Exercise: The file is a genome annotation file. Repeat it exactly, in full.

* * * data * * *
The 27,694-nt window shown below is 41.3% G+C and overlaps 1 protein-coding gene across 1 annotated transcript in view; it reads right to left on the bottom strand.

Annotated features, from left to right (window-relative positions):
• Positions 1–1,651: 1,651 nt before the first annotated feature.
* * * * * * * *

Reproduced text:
The 27,694-nt window shown below is 41.3% G+C and overlaps 1 protein-coding gene across 1 annotated transcript in view; it reads right to left on the bottom strand.

Annotated features, from left to right (window-relative positions):
• Positions 1–1,651: 1,651 nt before the first annotated feature.